For more information, see: http://xmlsummerschool.com/curriculum-2016/xml-in-publishing-2016/

Get with the program: Why and how to start coding

codingYou work in publishing, right? You think you’re creative? What do you spend most of your time at work doing? If you’re in a low-level position, Snowbooks and Bibliocloud founder Emma Barnes suggests your answer is likely to comprise a list of decidedly uncreative tasks.

In a witty, insightful and inspiring talk at the Galley Club this week, Barnes bemoaned the publishing industry habit of hiring bright, creative people and then getting them to do dull and repetitive administrative jobs. As she wrote in the Bookseller last year, if you joined publishing because you wanted to create wonderful books, you’re left wondering “why copying and pasting between Excel, Word and InDesign feature so heavily in this ostensibly creative process”. But Barnes isn’t just a bemoaner, she’s a problem solver. Her solution to this problem? Get coding. Because if you can code, you can automate some of these dull jobs and free up time to do the fun – and important – creative things publishers should be doing.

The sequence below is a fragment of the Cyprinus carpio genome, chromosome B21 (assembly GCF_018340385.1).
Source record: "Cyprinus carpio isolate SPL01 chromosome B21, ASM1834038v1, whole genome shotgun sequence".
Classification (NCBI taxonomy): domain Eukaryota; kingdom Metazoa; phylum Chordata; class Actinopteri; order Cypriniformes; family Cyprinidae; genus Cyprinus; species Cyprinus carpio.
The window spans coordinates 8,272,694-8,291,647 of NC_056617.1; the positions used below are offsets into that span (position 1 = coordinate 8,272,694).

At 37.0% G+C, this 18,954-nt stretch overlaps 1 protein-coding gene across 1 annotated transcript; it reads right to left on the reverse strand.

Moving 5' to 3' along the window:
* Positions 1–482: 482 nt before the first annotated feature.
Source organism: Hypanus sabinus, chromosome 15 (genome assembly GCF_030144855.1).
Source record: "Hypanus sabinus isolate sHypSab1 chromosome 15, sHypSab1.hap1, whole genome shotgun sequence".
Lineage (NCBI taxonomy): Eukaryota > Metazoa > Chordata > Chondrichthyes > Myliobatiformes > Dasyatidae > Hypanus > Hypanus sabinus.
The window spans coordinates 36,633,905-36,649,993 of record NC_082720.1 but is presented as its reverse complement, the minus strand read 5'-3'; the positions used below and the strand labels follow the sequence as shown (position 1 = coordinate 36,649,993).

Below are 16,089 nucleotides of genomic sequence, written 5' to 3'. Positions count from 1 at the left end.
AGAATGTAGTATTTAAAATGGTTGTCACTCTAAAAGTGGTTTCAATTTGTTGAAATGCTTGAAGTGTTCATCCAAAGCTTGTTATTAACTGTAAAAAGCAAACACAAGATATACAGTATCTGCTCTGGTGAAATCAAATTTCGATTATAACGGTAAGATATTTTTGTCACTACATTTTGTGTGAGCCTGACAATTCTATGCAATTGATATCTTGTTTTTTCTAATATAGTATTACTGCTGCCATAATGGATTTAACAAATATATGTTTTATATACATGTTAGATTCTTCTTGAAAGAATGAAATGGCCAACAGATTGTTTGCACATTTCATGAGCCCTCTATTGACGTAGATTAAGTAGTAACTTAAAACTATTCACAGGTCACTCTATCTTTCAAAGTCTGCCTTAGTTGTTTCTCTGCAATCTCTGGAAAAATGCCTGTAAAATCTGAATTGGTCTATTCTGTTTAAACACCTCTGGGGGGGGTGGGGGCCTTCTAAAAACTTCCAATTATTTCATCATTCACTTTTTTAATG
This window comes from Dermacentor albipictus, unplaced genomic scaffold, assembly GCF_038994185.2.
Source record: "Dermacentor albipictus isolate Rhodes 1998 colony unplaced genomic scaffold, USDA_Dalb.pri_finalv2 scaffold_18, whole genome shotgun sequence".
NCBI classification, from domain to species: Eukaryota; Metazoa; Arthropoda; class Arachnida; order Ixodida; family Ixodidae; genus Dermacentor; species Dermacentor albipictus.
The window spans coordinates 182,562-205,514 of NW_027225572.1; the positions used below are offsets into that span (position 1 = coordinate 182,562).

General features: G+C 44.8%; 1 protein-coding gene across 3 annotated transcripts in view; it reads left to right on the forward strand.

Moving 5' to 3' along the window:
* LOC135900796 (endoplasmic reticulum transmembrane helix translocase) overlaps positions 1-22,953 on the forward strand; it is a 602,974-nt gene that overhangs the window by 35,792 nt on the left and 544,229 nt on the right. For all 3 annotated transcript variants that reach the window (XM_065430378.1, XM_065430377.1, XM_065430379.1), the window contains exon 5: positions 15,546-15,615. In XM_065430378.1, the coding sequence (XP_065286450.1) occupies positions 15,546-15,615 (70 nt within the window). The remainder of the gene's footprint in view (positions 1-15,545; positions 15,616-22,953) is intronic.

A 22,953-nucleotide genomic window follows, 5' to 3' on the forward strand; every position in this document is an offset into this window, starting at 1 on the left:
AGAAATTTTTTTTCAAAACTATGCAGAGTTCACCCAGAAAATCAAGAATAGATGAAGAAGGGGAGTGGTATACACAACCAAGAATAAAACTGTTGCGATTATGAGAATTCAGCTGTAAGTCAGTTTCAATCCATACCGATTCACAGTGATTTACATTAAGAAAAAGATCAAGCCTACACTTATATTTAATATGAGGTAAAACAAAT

For many publishers, the word “coding” is almost as terrifying as “maths”. Certainly, when I used to introduce a 2-hour MA Publishing session on coding at Kingston University, the response was usually a mixture of fear, disinterest and irritation that I was forcing students to spend time doing such a dull and difficult thing. If these are your natural responses, try replacing “coding” in your head with words like “carpentry” or “poetry”. Writing code, says Barnes, is “the modern equivalent of being a carpenter”. It’s an opportunity not just to come up with ideas, or to shape them (as editors do with authors’ work), but to make ideas happen yourself.

Coding can definitely be challenging (Barnes uses the phrase “mind-bendingly awful”), but you don’t need to be a maths geek to be good at it. Barnes has publicly admitted to being “useless” at arithmetic. Instead, she brings a love of patterns, words, symmetry and brevity to the activity. “Writing code trips many of the pleasure centres in my brain,” she says. “And I love feeling that I’m doing something meaningful, creating something out of nothing. Plus, the inherent difficulty of writing good code is a source of huge pride”. My former students, when they made things appear on screen in a browser in a matter of minutes, often shared this pride – evidence that if you can get over the fear or disinterest factor, this undeniably creative pursuit can be extremely satisfying. What’s more, publishers’ natural tendency to grammatical “correctness” makes them excellent coders.